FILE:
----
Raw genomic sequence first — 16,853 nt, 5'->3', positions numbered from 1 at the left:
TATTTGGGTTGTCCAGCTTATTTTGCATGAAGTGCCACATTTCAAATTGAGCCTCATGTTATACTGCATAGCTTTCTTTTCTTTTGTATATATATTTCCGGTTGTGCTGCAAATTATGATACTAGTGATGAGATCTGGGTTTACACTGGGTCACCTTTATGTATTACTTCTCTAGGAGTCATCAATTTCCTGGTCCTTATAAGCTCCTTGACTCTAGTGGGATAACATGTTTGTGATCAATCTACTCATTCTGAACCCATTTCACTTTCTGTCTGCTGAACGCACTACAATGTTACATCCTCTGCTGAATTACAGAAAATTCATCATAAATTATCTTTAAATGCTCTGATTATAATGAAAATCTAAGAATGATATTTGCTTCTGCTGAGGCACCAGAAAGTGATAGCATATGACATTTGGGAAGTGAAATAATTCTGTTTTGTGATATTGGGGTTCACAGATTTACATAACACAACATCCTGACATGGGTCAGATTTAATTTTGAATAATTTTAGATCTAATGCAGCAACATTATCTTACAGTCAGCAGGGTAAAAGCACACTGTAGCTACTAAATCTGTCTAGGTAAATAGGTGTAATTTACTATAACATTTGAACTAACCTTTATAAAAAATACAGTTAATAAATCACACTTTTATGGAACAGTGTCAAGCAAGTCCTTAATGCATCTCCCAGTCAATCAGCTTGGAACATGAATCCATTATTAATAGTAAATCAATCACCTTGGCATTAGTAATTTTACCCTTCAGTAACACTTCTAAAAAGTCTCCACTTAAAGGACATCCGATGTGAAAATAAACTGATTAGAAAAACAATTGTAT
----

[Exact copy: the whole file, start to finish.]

Raw genomic sequence first — 16,853 nt, 5'->3', positions numbered from 1 at the left:
TATTTGGGTTGTCCAGCTTATTTTGCATGAAGTGCCACATTTCAAATTGAGCCTCATGTTATACTGCATAGCTTTCTTTTCTTTTGTATATATATTTCCGGTTGTGCTGCAAATTATGATACTAGTGATGAGATCTGGGTTTACACTGGGTCACCTTTATGTATTACTTCTCTAGGAGTCATCAATTTCCTGGTCCTTATAAGCTCCTTGACTCTAGTGGGATAACATGTTTGTGATCAATCTACTCATTCTGAACCCATTTCACTTTCTGTCTGCTGAACGCACTACAATGTTACATCCTCTGCTGAATTACAGAAAATTCATCATAAATTATCTTTAAATGCTCTGATTATAATGAAAATCTAAGAATGATATTTGCTTCTGCTGAGGCACCAGAAAGTGATAGCATATGACATTTGGGAAGTGAAATAATTCTGTTTTGTGATATTGGGGTTCACAGATTTACATAACACAACATCCTGACATGGGTCAGATTTAATTTTGAATAATTTTAGATCTAATGCAGCAACATTATCTTACAGTCAGCAGGGTAAAAGCACACTGTAGCTACTAAATCTGTCTAGGTAAATAGGTGTAATTTACTATAACATTTGAACTAACCTTTATAAAAAATACAGTTAATAAATCACACTTTTATGGAACAGTGTCAAGCAAGTCCTTAATGCATCTCCCAGTCAATCAGCTTGGAACATGAATCCATTATTAATAGTAAATCAATCACCTTGGCATTAGTAATTTTACCCTTCAGTAACACTTCTAAAAAGTCTCCACTTAAAGGACATCCGATGTGAAAATAAACTGATTAGAAAAACAATTGTAT